However - here is a photo of that little area where, I suspect, like many of us, we spend most of our time - in spite of persistent requests to pay attention to things that need dealing with in the other world outside these walls.
Again, like I suspect many of us, my walls and shelves are covered, some might say cluttered, with all sorts of visual stimulus and emotional supplements, to help oil the wheels, and occasionally push the creative juggernaut I,m trying to steer. It,s all stuff I love.Some things go back years, without having lost any of their appeal - visually or emotionally.
This huge Conan poster, I pleaded with the staff at Londons Forbidden Planet to give me. They had it folded up under the counter, and were happy to get rid of it - for free! More than 30 years ago. It,s seen a lot of things, in a lots of different places over the years, hanging on different walls!
The Siberian tiger is a more recent arrival. Helps remind me that a big part of my own artistic quest is simply trying to make something beautiful. His beauty helps put on hold depressing thoughts about all the crap going on in the world. The sheer aesthetic perfection of a full grown Siberian tiger very quickly puts mankind's stupid and arrogant fumblings on a back-burner - even though, sadly it is those consistent fumblings that threaten such beauty and conspires to make it even more poignant. Don,t get me started……..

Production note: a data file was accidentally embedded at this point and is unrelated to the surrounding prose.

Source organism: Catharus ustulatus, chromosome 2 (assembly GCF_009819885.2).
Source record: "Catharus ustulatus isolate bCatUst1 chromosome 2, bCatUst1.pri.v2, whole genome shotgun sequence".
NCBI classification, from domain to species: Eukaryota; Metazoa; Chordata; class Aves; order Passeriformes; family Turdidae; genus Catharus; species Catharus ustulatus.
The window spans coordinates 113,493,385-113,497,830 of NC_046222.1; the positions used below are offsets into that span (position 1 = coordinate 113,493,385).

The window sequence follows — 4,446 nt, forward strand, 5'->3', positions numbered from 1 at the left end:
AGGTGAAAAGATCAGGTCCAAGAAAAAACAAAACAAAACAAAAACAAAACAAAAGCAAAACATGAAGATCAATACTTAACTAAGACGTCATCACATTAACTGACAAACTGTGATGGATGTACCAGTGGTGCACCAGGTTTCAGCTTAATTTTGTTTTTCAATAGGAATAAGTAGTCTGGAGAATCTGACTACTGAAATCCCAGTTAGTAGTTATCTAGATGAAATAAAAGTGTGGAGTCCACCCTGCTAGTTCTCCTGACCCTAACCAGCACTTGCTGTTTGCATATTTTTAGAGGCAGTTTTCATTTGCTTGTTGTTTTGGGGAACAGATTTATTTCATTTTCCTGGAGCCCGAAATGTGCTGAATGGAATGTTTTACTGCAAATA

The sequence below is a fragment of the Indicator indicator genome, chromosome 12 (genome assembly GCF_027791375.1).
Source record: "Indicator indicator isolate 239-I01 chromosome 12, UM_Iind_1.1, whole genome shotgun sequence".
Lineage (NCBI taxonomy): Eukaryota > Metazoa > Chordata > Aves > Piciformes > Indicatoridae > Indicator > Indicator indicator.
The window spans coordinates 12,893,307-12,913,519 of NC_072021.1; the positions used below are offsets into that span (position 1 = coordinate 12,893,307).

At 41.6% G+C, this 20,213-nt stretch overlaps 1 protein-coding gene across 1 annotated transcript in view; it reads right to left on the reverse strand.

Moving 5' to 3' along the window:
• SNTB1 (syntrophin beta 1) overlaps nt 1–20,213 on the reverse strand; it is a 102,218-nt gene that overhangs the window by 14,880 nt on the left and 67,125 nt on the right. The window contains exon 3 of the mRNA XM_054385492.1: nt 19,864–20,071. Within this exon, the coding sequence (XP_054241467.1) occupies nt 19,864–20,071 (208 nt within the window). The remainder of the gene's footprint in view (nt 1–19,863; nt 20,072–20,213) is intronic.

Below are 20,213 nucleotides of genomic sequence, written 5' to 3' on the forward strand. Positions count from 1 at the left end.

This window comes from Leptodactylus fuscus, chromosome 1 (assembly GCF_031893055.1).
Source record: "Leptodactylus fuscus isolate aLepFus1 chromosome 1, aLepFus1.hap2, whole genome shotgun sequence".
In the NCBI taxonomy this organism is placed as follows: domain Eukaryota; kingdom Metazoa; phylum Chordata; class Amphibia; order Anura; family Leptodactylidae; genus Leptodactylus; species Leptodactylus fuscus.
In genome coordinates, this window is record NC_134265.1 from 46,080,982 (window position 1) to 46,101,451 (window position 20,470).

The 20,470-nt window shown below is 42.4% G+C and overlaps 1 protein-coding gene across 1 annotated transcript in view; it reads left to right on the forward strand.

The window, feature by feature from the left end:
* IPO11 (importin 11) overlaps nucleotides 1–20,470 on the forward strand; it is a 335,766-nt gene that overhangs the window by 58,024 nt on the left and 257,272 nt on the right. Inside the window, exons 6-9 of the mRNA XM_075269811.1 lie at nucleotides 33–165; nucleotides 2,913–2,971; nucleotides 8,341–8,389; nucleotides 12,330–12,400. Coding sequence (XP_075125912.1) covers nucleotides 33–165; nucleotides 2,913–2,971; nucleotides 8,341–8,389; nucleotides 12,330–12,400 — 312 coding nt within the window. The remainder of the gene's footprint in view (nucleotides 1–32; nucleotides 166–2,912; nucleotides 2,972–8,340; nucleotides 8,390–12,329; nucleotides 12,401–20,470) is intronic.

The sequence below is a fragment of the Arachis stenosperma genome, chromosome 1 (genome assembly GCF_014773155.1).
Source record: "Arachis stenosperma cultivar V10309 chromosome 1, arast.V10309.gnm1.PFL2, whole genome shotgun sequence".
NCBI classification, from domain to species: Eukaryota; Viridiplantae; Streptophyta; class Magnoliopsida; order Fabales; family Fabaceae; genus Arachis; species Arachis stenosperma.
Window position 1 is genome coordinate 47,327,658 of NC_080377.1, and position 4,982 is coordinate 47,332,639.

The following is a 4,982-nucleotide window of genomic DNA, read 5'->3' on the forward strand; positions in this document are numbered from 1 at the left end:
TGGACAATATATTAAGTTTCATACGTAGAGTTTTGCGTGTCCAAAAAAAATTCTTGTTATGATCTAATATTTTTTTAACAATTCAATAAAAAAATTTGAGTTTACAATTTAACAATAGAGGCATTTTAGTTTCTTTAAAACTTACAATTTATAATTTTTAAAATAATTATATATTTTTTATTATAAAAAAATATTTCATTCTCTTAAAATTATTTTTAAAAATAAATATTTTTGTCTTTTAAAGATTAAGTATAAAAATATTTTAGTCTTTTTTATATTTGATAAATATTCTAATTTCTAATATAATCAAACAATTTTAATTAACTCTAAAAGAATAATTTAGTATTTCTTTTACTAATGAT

Unless you are one of theses digital folks, it's the same stuff going on in my play area as there is in yours. Pots of brushes. Tubes of paint. And from that tap next door - water.
The paints just live communally in an old box - the warmer colours at one end - the colder ones at the other, though the front lines can get a bit muddled sometimes.
The brushes, of which I have far too many (because you never know - do you?), are sorted vaguely in sizes. They are on constant rotation, as it is quite a job targeting one that will behave and do exactly what I want it to do. At the moment I am stuck in a kind of vicious, hogs-hair no-mans land. The brushes, that through time and use, have evolved into the perfect partner, have recently reached a collective point where they have simply given up. Instead of a willing and eager tool, a rather alarming number of them have seemingly reached a point where they thought it would be better to turn into something that even a dwarf wouldn't use to clean his chimney. So, my entire A-Team of front rank brushes, have opted for career changes, and my all too new recruits are simply not up to the task.
|Even the ones on the left had a perfect leaf shape once - many paintings ago. But they are still more useful than the ones on the right!|
So - a lot of time is spent picking upon brush after the other, trying to find one that can be bent to it's masters will. Brush-rage. You heard it here first. Not a nice state of mind when you were enjoying yourself and things were coasting along.